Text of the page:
A food-safety probe against some of the biggest Brazilian meat companies has prompted countries from China to South Africa to Mexico to place restrictions on shipments from the South American nation. That may leave a major hole in the world chicken trade since Brazil accounts for about 40percent of global exports.
What’s worse, Brazil's meat scandal is coming at a time when avian influenza has surfaced in the US, the second-biggest exporter of broiler chicken-meat. With nations including South Korea placing limits on US imports, the world could be left hungry for chicken.
“It’s hard to say which country could fully replace a giant such as Brazil in the world chicken market with the US affected by bird flu,” Jose Vicente Ferraz, a director at Informa Economics Group-FNP in Brazil, said in São Paulo.
Brazil was expected to increase its share of the global trade this year. Untouched by bird flu, demand for its products surged after outbreaks of the virus in Asia, Europe and the US.
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China was expected to be the leading growth market, the US Department of Agriculture said in October. Instead, the tainted-meat scandal could mean damage to the country's image as a premier meat supplier, Brazil’s Trade Minister Marcos Pereira said.
The so-called Weak Flesh probe launched by Brazilian police last week to investigate alleged bribing of federal inspection agents to approve sales and exports even when the meat was spoiled has embroiled food giants BRF and JBS, the world’s largest meat producer. Both companies have denied the accusations.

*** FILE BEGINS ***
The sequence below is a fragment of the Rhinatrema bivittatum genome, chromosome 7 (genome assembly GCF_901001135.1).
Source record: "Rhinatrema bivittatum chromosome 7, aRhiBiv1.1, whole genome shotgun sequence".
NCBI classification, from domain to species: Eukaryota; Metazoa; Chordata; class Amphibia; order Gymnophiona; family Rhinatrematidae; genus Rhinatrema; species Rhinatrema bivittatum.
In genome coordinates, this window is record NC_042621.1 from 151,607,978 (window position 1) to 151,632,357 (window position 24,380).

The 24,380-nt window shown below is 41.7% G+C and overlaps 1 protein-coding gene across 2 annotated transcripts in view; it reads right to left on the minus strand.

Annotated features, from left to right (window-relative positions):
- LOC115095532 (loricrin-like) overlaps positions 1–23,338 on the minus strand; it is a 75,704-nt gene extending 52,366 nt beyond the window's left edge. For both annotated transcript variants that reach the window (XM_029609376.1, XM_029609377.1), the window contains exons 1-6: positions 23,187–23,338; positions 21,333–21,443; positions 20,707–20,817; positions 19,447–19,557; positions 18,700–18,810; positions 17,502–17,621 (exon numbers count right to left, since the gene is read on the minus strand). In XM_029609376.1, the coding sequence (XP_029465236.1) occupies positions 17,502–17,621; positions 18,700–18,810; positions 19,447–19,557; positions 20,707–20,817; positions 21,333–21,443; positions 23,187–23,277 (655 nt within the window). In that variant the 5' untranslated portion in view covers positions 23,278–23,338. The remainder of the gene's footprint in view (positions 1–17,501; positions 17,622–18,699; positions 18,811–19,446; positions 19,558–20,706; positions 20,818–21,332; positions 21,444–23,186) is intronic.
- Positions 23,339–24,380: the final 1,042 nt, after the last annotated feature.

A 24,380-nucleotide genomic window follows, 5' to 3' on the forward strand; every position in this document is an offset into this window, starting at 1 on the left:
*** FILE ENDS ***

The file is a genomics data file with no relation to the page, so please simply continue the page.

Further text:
The investigation quickly triggered importing nations to set limits on supplies. China, which combined with Hong Kong is the biggest destination for Brazilian chicken, has suspended meat purchases from the country.
Saudi Arabia, the number 2 buyer, ordered new inspections of meat shipments, while the EU and Japan have also set restrictions. Brazil’s meat exports plunged to $74 000 (R935 000) on Tuesday, compared with the daily average of $63 million, according to trade ministry data, a drop of 99.9 percent.
“The government is trying to show importers that this is an isolated episode, which affects a few plants,” Pereira said.
“But, it’s possible that Brazilian meat loses value in world trade. We will work to make it as small as possible.”